gaming addict

When did you start gaming? What games?

This is the fun part. I am 56 years old. I was born in 1961. So when I was most of you’s age, there were no video games. We had pinball, monopoly, dice and cards. Yes, I am that ancient. I played some Pong when it came out (as a coin-op game). I played Defender and Tempest.

It was like a dream come true when I moved to Silicon Valley and got a great job at Atari. I was a tech on the Atari 800 and 400 (8 bit) computer production lines. Yes, they manufactured them in California. I actually had to play Super Breakout in the course of testing broken computers.

But what we’re really talking about here is PC games. I never got into consoles. I learned to program in Atari BASIC. It got me into programming.

I played the classics on my Atari 800. Centipede, Donkey Kong, Defender, and JumpMan (it’s very addictive). This was around 1984 when I got married.

Later I got a PC and played Scorched Earth, which was a fun port of an old mainframe game. Eventually I downloaded the Descent demo and the Tomb Raiders demo. After my old 8 bit games, I was just freaking amazed at what they had done. I got a disk for Total Annihilation and the first expansion. I actually played that with my daughters.

Then online gaming came. I fell into this cycle of downloading games, playing hard for months, and getting mad at them only to download something else. I stuck mostly to free-to-play games. Now and then I would pony up for some add-on content.

I don’t remember the order, but there was Star Wars: The Old Republic, Tera Rising, City of Heroes, DC Universe Online, Champions Online, Battlestar Galactica Online, Star Trek Online, Eve Online, Blade and Soul, I was in Second Life most of the time. There were other games that I played to a lesser extent.

What did you like about gaming?

I liked that in gaming there was always a little victory every few minutes, because in real life you can go weeks or months without winning anything. I also had hopes that I would find some good buddies online – a guild or league that would become friends and become close. As most of us know, you rarely-to-never find anyone real, and your friends are only as close as your last raid wins.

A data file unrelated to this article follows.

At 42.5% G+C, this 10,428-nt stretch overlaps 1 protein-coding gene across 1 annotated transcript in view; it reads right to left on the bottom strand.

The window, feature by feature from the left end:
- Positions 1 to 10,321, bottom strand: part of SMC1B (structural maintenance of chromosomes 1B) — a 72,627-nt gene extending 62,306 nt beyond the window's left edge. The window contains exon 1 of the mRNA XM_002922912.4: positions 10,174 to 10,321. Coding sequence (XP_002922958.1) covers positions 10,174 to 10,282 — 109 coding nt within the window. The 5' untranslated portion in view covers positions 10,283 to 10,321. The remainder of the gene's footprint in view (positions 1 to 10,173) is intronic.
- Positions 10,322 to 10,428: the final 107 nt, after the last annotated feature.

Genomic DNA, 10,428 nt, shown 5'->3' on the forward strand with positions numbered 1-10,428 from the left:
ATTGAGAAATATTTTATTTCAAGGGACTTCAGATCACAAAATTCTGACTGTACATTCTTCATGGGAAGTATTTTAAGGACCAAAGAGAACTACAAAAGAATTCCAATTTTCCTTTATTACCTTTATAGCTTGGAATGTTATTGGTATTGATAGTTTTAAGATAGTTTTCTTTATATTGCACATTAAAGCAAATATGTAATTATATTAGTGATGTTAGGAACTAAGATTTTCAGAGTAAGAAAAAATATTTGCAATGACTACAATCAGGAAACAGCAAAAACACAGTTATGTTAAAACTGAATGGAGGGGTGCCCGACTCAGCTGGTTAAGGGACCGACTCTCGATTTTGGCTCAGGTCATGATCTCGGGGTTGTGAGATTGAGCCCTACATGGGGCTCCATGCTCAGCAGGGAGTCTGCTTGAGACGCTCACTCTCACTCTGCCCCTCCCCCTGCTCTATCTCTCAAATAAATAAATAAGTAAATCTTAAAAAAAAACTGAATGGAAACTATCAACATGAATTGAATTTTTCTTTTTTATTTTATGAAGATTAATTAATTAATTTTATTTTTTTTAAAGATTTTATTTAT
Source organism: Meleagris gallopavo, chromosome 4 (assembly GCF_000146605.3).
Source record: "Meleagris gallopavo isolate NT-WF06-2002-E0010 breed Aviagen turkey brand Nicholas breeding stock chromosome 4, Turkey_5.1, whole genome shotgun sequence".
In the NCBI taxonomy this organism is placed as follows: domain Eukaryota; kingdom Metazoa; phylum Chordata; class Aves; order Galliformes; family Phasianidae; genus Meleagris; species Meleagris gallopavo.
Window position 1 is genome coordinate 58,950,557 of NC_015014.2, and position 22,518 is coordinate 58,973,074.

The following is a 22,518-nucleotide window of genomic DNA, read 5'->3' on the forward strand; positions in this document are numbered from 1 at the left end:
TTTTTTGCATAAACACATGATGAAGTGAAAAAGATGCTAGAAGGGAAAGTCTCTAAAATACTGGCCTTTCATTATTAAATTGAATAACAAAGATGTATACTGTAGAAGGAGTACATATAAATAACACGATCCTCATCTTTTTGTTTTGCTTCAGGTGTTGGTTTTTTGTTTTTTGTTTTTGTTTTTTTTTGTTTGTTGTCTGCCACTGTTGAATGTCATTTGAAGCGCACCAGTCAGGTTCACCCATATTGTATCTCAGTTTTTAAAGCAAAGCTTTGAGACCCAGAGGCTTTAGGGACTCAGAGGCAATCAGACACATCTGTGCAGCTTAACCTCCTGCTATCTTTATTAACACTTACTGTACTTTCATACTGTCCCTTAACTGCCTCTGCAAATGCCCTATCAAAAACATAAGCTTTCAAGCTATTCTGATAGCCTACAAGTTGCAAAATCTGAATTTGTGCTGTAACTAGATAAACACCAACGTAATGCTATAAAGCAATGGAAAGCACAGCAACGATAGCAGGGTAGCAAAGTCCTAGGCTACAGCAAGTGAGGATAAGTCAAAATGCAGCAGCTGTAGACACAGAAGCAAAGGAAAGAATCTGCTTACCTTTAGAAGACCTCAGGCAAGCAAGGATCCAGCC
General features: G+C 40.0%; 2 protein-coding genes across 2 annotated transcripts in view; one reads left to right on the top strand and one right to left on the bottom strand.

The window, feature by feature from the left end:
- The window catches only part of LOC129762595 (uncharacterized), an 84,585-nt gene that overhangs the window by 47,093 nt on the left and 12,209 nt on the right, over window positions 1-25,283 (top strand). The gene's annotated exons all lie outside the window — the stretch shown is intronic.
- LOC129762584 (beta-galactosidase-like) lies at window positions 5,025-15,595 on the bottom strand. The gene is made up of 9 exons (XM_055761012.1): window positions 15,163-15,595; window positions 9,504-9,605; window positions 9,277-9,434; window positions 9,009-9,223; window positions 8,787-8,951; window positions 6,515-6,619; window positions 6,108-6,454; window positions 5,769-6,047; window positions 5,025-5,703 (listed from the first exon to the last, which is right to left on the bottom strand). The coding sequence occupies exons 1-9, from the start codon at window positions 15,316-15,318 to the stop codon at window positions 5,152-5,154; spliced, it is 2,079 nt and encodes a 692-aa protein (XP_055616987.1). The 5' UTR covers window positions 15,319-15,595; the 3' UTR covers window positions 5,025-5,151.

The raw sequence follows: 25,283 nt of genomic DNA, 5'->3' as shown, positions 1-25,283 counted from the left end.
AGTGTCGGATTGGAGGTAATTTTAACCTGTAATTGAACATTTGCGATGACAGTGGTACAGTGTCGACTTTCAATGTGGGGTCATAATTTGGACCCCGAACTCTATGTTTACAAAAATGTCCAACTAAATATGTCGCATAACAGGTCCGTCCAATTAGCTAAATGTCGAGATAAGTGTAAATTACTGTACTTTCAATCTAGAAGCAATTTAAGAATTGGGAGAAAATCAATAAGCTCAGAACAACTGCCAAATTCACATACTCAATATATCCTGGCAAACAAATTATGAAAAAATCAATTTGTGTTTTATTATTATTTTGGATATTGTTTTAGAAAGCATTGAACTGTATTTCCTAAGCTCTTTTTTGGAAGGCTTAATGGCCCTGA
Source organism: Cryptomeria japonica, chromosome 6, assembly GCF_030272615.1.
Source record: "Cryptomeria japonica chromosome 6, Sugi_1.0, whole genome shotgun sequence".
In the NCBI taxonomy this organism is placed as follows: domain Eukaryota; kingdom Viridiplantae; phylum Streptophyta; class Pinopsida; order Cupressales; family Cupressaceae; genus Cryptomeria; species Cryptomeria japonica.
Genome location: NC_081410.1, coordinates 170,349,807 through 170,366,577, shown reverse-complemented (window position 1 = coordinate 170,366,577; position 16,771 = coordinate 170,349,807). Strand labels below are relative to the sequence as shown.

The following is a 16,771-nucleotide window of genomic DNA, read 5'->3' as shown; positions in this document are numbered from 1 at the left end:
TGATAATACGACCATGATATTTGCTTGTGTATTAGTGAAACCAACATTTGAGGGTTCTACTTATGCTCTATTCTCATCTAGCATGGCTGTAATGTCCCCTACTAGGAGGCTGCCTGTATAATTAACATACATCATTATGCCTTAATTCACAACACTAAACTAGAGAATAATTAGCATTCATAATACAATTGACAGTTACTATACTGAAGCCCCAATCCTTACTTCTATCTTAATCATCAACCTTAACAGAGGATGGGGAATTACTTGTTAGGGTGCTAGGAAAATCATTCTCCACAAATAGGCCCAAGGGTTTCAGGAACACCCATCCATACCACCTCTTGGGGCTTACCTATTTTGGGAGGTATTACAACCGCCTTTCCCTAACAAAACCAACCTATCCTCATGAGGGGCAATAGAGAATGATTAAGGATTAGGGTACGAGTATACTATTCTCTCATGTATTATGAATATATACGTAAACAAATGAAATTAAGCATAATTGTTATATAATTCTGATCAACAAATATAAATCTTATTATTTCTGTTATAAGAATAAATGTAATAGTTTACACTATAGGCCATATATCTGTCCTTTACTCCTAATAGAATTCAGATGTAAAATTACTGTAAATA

Watch: What to Stay Friends With Your Gamer Friends

As a coder I was taken in by the sheer beauty of games. The airless wonder of the early games, the grunge and decay of the more current ones. I still find Homeworld and Tera to be high art.

I would write business database software all day just hoping to be able to one day create such crazy and wondrous programs. I didn’t end up doing much game design though, the abject laziness I had fallen into made it so that I was unable to overcome the hurdles of learning game design. It is quite involved after all.

When did you notice it becoming a problem?

I knew it was a problem in one way or another since forever. I just had too little willpower to even try to do anything about it. Real life made me feel sad and unwanted, at least in games I could beat a boss or level up every now and then.

What consequences did you start to experience?

Well, let’s see. I let my business fail, I lost everything in 2008. Pension, savings, 401K, medical insurance. I had an office for my business downtown, I would show up there at 8AM and come home at 11PM having done nothing but game all day.

On weekends I went in anyway, even though there was no work. It took well over a year to burn through the severance pay (mostly because I had the foresight to pay off my mortgage rather than refinance it 30 times to get a boat or go to Hawaii every year).

When did you decide to quit?

I thought of what my tombstone might look like. Here lies Bryan Valencia, Consumer of Entertainment. Or even worse, Here lies Bryan Valencia, Mediocre Gamer. Take a walk in the cemetery once. You’ll see epitaphs like Beloved Father and Husband. I thought about that, and I realized I was not anything like that. My legacy was checked out loser.

To me, the legacy I leave behind matters. My family, my achievements. I had fallen into a state where I didn’t think anything I wanted was possible. I was in a frustrated, lonely and hopeless place. I would get fed up that I had played a couple years in SWTOR and maxxed out all my characters.

I kept playing until I got all the first level PVP gear. I didn’t know at the time there were lots more levels of gear. I would queue for a dungeon and get trounced. You can’t get better gear unless you win, so I got frustrated, gave millions to some newbies, and uninstalled.